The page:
Max Blumenthal reporting from the West Bank:
On Saturday I traveled to the South Hebron Hills, to the Palestinian village of Safa, with an Israeli group called Ta'ayush that works to protect Palestinian farmers from settler violence and documents the proliferation of illegal settlements (Ta'ayush is Arabic for partnership). Things were peaceful when we arrived in the verdant grove of grape trees below Safa. A tractor plowed the land, a few farmers picked grape leaves, and the Ta'ayush activists greeted members of Anarchists Against the Wall, and the International Solidarity Movement (ISM) volunteers were already on the scene.
Within minutes, however, a group of settler children clad in white tsitsis assembled on the hill high above the valley, rolling tires down the hill and chanting in a single, piercing cry, "Death to Arabs!" The children were residents of Bet Ayn, one of the most fanatical Jewish settlements on the West Bank and home to a terrorist underground that planned to bomb a Palestinian girls' school in Jerusalem. Recently a Palestinian resident of Safa killed a 13-year-old boy from Bet Ayn, setting off a series of violent reprisals that culminated when a masked mob of 30 settlers attacked two elderly farmers with clubs, breaking one man's skull and seriously wounding the other. Since then, the farmers of Safa have been reluctant to work their fields without international and Israeli activists present.
The government of Benjamin Netanyahu has lined up firmly on the side of the settlers of Bet Ayn. This means that the army is a de facto arm of the settlers and responds to their every command. As soon as the settlers became agitated by our presence, they called an army unit to remove us. Four soldiers rushed to the scene in a jeep, a commander ambled down the hill — he seemed tired and unhappy about leaving his air-conditioned vehicle — and presented the farmers and activists with a closed military zone order. We had five minutes to leave the scene or be arrested.
Then, a Ta'ayush member named Amiel stepped forward with an Israeli high court ruling stating that the farmers must have access to their land without settler harassment. He warned the commander that he would be sued and held personally responsible if he enforced the illegal closed military zone order. The commander huddled with his troops, then retreated — a move that is often viewed within IDF ranks as a reprehensible display of weakness. The troops eventually vacated the scene and so did we, riding up the hill on a tractor to Safa. Joseph Dana, an Israeli Ta'ayush activist, told me the action was successful: there were no arrests or settler attacks (a regular occurence), and perhaps the farmers could work for the rest of the day.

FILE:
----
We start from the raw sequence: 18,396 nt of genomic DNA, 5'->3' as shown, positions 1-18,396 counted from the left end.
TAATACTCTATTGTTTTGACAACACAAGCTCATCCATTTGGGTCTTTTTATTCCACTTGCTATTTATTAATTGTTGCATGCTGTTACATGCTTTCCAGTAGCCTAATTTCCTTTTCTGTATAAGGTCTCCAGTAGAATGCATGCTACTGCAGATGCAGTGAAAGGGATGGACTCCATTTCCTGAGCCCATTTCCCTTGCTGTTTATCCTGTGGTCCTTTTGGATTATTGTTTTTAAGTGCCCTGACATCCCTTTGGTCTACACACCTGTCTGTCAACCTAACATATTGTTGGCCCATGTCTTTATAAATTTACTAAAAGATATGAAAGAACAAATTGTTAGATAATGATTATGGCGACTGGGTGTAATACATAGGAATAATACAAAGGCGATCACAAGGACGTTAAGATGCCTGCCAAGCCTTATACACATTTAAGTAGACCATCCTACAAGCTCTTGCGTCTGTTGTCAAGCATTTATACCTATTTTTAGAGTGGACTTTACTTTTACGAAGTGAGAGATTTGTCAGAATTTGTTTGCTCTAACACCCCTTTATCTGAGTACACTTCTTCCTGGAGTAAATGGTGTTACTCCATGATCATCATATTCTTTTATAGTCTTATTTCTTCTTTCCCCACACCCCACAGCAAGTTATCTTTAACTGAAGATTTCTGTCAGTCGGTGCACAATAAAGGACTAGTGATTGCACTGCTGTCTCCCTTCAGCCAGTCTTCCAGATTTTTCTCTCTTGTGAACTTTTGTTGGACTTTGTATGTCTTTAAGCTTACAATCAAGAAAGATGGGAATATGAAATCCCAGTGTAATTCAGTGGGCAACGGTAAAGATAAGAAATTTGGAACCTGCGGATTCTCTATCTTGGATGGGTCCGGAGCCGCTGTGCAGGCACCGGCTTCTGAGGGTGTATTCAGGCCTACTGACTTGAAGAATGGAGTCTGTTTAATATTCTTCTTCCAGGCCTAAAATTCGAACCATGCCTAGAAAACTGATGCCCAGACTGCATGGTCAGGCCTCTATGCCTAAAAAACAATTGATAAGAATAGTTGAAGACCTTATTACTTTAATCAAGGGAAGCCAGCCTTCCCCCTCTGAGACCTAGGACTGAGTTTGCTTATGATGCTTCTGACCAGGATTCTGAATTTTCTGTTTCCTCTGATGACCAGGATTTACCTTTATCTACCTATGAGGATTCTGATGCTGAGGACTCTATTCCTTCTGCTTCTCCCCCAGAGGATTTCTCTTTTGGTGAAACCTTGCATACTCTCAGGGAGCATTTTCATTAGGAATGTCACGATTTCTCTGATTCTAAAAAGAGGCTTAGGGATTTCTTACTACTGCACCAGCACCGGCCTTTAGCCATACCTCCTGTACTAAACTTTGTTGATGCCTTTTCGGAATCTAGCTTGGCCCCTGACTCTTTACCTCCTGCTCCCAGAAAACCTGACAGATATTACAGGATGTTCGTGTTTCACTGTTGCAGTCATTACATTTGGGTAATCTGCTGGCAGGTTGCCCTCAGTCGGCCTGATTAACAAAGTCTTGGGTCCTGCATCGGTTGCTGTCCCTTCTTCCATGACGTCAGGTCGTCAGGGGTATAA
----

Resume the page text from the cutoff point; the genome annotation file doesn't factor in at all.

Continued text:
I hung out with some Palestinian kids in Safa until our ride came, throwing rocks into a dumpster from a few yards away. This is what passes for pickup basketball in the village. The kids liked imitating me exclaim, "Nothin' but net!" Then we were off to Hilltop 26, an illegal settler outpost near the uber-settlement of Kiryat Arba, which dominates the landscape above Hebron.
When we arrived, four teenage settler boys were waiting for us. They immediately called the army, who arrived like clockwork with a border police unit and two members of Kiryat Arba's security force. The settler boys, who only last week attempted to set fire to a Ta'ayush protest outpost (now destroyed), went to greet the police commander and a few soldiers they apparently knew. It was a meeting of minds, a portrait of collaboration between fanatical Jewish colonists and the Israeli government. The army commander approached us with a closed military zone order, demanding that everyone leave the scene.
The army was aware of the media's presence, however — I was filming and an Italian photojournalist snapped pictures. So the commander also asked the settler boys to leave. They protested angrily. "You can change the order to let us stay!" one of them shouted to the commander. "You've done it before a few times." But when the army marched us off the scene, they also escorted the settlers towards Kiryat Arba. Of course, the police commander walked with his arm on the shoulder of one of the settlers boys, but the relatively even-handed enforcement of the order was unusual.
"Normally they force us off and let the settlers stay," Joseph Dana told me. "This is the first time they've made them go too. But they will almost certainly let the settlers go back in a few hours. I think they only did this because the media was here."
Whether or not the settlers returned that day, their illegal outpost remained intact. It is just another stake in the Occupation, a rickety shack that, with the help of the Israeli army and the encouragement of Netanyahu's government, will someday be a neighborhood in Greater Israel.